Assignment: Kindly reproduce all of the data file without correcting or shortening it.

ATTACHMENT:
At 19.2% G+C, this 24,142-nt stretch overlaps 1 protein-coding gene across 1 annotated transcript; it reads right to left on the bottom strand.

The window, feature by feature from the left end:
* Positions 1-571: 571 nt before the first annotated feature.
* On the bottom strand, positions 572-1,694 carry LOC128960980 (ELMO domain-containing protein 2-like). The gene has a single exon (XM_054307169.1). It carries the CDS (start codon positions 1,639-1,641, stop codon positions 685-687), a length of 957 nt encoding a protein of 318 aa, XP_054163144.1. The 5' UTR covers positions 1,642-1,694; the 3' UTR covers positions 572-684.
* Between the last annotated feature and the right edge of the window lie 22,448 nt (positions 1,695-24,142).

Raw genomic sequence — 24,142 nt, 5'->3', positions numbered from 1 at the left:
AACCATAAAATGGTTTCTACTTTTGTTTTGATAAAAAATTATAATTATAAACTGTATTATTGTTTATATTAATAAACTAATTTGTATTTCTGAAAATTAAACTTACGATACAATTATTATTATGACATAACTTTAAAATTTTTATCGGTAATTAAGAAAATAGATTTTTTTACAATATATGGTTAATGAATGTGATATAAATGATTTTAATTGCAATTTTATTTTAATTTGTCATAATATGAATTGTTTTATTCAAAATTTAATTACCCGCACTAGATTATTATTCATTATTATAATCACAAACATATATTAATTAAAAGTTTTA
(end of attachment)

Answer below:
At 19.2% G+C, this 24,142-nt stretch overlaps 1 protein-coding gene across 1 annotated transcript; it reads right to left on the bottom strand.

The window, feature by feature from the left end:
* Positions 1-571: 571 nt before the first annotated feature.
* On the bottom strand, positions 572-1,694 carry LOC128960980 (ELMO domain-containing protein 2-like). The gene has a single exon (XM_054307169.1). It carries the CDS (start codon positions 1,639-1,641, stop codon positions 685-687), a length of 957 nt encoding a protein of 318 aa, XP_054163144.1. The 5' UTR covers positions 1,642-1,694; the 3' UTR covers positions 572-684.
* Between the last annotated feature and the right edge of the window lie 22,448 nt (positions 1,695-24,142).

Raw genomic sequence — 24,142 nt, 5'->3', positions numbered from 1 at the left:
AACCATAAAATGGTTTCTACTTTTGTTTTGATAAAAAATTATAATTATAAACTGTATTATTGTTTATATTAATAAACTAATTTGTATTTCTGAAAATTAAACTTACGATACAATTATTATTATGACATAACTTTAAAATTTTTATCGGTAATTAAGAAAATAGATTTTTTTACAATATATGGTTAATGAATGTGATATAAATGATTTTAATTGCAATTTTATTTTAATTTGTCATAATATGAATTGTTTTATTCAAAATTTAATTACCCGCACTAGATTATTATTCATTATTATAATCACAAACATATATTAATTAAAAGTTTTA